The usage of the term “better” designates a comparison. But why a comparison? Why not a contrast — as between Law and Grace, darkness and light, death and life? What we must recognize is that the kind of comparisons put forth in this letter would have captured the attention of those who were raised in view of the shadow reality of Christ — which was what they had lived according to under the Law. The letter of Hebrews was specifically written to those who had accepted Jesus Christ into their perceptions and into their worship and into their vocabulary — well, as a whole they had accommodated at least the form of Christ. If you’ll just consider the broad landscape of what passes for modern Christianity, you might get a little better picture of the dubious nature of those who call Jesus, Lord. Just remember that not all who call him Lord have entered the promised rest of God, which is found in Christ himself.
Now, Hebrews is not the only example of words that were addressed in a manner I’ll describe as a shotgun approach. What’s a shotgun approach, you might ask? LOL! People use shotguns because they know they can hit a target as long as they aim in its general direction. Consider how when the disciples asked Jesus why he spoke to the religious leaders in parables, he answered them: To you it has been granted to know the mysteries of the kingdom of heaven, but to them it has not been granted (Matthew 13:11). Now, you can slice and dice this one every which way, but it’s just not going make for a satisfying answer to the religious mind of man. Simply stated, he aimed his real teaching toward those to whom it had been granted, and the words found their target.
However, there’s another aspect here that addresses what would seem counterproductive. Hasn’t this so-called answer ever made you wonder why he would have wasted his breath telling his stories to those who couldn’t understand them? Listen to more of his answer to his disciples question:
Therefore I speak to them in parables; because while seeing they do not see, and while hearing they do not hear, nor do they understand (Matthew 11:13). You know what? This only made sense from the disciples’ point of view, and that was only after the Spirit came to them as Jesus had promised.
The impact this had upon the disciples was profoundly simple. For among men, they themselves were unqualified and uneducated commoners — and yet they had been given understanding into the very depths of God. In contrast, according to every human and/or religious expectation, those who should have been the ones to see and hear the truth of God were the ones who were shown to be blind and deaf through the exact same words Jesus had spoken. What it comes down to is that the whole working of God on their behalf left them with no illusions as to how they had come to understand the mysteries of Christ, I can guarantee you that. Because of that shotgun manner of addressing the crowd, Jesus had made it incredibly clear as to not only how they came to see and hear the truth of God, but also as to how they did not come to understand it. They understood what it meant to have no confidence in the flesh — regardless how convincing it may have seemed. They understood that it was far better to see the things of God through the eye-opening work of Christ’s Spirit than any wisdom that had been uncovered by Israel’s leaders through all their years of study.
In that same manner of a shotgun approach, consider how James addressed his letter:
James 1:1 James, a bond-servant of God and of the Lord Jesus Christ, To the twelve tribes who are dispersed abroad: Greetings. See how he addressed his letter to the “twelve tribes who are dispersed abroad.” That would be the twelve tribes of Israel. He goes on to say… James 2:1 My brethren, do not hold your faith in our glorious Lord Jesus Christ with an attitude of personal favoritism.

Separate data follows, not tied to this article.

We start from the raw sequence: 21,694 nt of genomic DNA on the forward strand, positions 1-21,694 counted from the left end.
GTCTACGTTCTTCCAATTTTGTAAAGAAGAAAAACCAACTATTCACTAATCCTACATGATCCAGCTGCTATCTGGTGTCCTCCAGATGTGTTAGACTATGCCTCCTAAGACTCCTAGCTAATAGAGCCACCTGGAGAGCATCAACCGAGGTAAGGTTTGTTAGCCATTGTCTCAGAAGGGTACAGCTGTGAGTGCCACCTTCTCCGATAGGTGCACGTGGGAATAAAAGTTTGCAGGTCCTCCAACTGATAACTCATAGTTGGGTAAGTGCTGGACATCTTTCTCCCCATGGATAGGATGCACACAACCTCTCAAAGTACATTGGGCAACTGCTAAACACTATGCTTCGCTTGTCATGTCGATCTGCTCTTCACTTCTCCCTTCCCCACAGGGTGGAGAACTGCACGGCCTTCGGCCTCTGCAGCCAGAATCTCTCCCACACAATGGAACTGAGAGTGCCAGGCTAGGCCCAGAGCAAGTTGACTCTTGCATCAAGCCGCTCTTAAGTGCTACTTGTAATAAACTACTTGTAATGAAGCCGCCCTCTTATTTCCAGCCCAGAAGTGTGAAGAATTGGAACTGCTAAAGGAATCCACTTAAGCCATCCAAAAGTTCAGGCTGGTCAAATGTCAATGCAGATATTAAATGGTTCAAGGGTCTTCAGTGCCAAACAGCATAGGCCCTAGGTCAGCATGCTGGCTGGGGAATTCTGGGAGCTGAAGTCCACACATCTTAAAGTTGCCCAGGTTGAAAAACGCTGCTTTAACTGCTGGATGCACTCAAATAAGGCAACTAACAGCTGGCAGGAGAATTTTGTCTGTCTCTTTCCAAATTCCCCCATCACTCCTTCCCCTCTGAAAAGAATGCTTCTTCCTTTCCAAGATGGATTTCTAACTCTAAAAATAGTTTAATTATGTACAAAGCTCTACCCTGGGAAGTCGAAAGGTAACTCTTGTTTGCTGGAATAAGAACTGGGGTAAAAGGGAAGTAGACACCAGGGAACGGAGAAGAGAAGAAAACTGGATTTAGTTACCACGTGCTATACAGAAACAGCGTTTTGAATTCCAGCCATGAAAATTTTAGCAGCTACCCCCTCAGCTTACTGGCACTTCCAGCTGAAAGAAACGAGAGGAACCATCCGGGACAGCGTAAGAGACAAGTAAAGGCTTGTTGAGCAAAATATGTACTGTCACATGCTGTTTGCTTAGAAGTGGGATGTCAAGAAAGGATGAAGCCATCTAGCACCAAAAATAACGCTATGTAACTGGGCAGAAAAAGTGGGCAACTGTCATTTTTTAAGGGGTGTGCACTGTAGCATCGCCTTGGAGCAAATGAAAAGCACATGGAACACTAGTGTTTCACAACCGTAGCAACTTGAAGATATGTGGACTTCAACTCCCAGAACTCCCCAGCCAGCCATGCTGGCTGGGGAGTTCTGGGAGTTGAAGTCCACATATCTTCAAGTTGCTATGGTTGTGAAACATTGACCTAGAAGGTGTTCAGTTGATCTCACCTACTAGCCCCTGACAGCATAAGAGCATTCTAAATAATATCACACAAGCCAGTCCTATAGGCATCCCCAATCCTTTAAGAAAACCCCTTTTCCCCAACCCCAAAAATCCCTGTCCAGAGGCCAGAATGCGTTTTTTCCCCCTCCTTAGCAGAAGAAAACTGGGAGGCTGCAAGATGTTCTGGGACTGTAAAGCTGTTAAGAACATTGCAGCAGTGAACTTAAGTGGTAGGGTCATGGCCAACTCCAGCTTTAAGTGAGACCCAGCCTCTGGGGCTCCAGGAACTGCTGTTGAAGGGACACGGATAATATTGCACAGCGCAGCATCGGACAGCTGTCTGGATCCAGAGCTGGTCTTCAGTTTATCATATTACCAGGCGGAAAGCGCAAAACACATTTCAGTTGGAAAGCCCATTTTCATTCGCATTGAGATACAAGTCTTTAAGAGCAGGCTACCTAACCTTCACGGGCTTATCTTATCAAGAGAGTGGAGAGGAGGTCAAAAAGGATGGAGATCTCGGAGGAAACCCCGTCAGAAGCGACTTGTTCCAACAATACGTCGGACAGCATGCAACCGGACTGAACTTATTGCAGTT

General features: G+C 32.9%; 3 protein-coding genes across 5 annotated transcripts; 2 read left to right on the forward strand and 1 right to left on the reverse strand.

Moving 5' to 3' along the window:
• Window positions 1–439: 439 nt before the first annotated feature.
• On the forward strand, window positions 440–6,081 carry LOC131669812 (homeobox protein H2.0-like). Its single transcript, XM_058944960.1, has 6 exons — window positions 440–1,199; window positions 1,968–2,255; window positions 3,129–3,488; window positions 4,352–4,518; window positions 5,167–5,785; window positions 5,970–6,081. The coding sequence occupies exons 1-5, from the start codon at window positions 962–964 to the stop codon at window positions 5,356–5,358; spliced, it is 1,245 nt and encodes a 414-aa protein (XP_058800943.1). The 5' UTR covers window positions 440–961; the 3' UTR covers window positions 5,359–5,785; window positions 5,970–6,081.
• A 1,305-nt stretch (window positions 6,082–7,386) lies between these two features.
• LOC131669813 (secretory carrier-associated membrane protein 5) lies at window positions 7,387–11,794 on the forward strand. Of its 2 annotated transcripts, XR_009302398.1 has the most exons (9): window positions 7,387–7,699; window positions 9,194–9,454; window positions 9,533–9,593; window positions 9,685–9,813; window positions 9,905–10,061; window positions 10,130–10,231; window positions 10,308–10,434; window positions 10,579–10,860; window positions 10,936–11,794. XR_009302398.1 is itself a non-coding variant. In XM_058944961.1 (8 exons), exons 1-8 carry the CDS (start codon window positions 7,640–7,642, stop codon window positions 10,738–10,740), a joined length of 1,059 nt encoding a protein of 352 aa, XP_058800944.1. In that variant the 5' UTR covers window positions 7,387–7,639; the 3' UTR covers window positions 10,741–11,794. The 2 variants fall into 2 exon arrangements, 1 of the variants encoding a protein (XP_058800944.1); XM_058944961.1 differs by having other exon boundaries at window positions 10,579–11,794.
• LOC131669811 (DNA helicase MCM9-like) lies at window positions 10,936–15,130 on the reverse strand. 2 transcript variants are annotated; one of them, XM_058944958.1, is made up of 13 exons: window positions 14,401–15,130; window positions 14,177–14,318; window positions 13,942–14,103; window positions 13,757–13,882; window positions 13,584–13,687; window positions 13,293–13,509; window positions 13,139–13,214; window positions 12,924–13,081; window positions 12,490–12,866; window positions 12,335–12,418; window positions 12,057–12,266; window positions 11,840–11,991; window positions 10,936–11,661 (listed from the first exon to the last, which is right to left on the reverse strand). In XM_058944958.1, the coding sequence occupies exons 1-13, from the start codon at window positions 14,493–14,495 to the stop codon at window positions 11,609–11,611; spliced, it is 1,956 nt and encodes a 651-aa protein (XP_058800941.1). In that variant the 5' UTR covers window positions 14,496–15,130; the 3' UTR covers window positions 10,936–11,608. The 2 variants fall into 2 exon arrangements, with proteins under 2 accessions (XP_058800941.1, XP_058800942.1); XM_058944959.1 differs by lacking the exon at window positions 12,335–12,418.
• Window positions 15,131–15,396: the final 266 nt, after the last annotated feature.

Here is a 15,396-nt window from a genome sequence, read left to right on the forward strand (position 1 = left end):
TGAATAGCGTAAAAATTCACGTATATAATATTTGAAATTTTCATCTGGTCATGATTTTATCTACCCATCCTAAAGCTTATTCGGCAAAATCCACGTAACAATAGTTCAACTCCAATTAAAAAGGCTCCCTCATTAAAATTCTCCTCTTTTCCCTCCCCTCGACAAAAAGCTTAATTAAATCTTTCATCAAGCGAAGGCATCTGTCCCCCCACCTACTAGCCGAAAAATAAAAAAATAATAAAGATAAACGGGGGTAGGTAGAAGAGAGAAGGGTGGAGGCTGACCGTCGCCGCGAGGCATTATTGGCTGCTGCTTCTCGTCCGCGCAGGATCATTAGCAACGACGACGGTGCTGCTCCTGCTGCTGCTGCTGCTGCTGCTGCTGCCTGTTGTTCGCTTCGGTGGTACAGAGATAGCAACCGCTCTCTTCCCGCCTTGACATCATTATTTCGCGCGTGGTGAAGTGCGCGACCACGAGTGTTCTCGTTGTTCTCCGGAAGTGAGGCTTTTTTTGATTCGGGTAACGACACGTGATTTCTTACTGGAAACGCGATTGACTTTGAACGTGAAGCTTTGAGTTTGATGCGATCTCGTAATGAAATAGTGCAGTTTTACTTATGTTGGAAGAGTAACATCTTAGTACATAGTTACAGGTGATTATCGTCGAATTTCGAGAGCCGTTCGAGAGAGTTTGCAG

Now, whatever you may have assumed about the letter of James, realize that it was written and sent out to circulate among gatherings of those from the twelve tribes of Israel who came together under the name of Jesus Christ. I’m not saying that we can’t get anything out of the letter of James without having been raised in the exact same manner as the Jews were, but there’s a doggoned good reason why so many believers struggle with it. Did you know that because of its seeming contradictions to grace through faith, Martin Luther dubbed James an epistle of straw? Christians take those scathing remarks to heart and try so hard to apply them to their own lives because they’ve been presented as practical Christianity. A question you might want to ponder regarding all this is, why is there such a thin line between practical Christianity and self-righteous hypocrisy? Ironically, we miss the sharp distinctions that would not have escaped the notice of those who intrinsically understood such things as the ancient designation, hearers of the word … nor the miraculousness of what it meant for the hearer to finally be made into an effectual doer. I say ironically because so many of those who talk about being doers of the word are only wannabes who honor God only with their lips … as did the Jews of old under the Law.
Adam: this rebuke from James was for the ‘12 Tribes” not the called out ones in the midst of the ones who learned to incorporate Jesus into their religion.
Oh yeah, those numerous rebukes found throughout the letter were presented in such a way that those who had ears to hear and eyes to see would clearly recognize that James was speaking to the spirit of the fleshly mind that persisted among them. There were definitely some among them who were posers. You see, in their assemblies (as in many of ours) the rich were easily esteemed as having been blessed by God, while the poor were considered as having been passed over by God’s blessings. It’s not that every rich person is a pretender and every poor person is true. No, that’s not the case at all. Rather, it’s the fact that gatherings create a breeding ground for appearance-based partiality. Realize that James’ harsh statements regarding the rich were not directed at rich believers, but to the attitude of the rich in general. Remember, Jesus told the disciples, it shall not be this way among you. And no, it’s not that they would work real hard to create programs or enforce principles in order to make it not happen that way, it was the mind of the Spirit within them that made such fleshly distinctions abhorrent. Adam, the modern church still seems to favor those who are well off, but we’ve got many more distinctions by which Christian become favored, don’t we?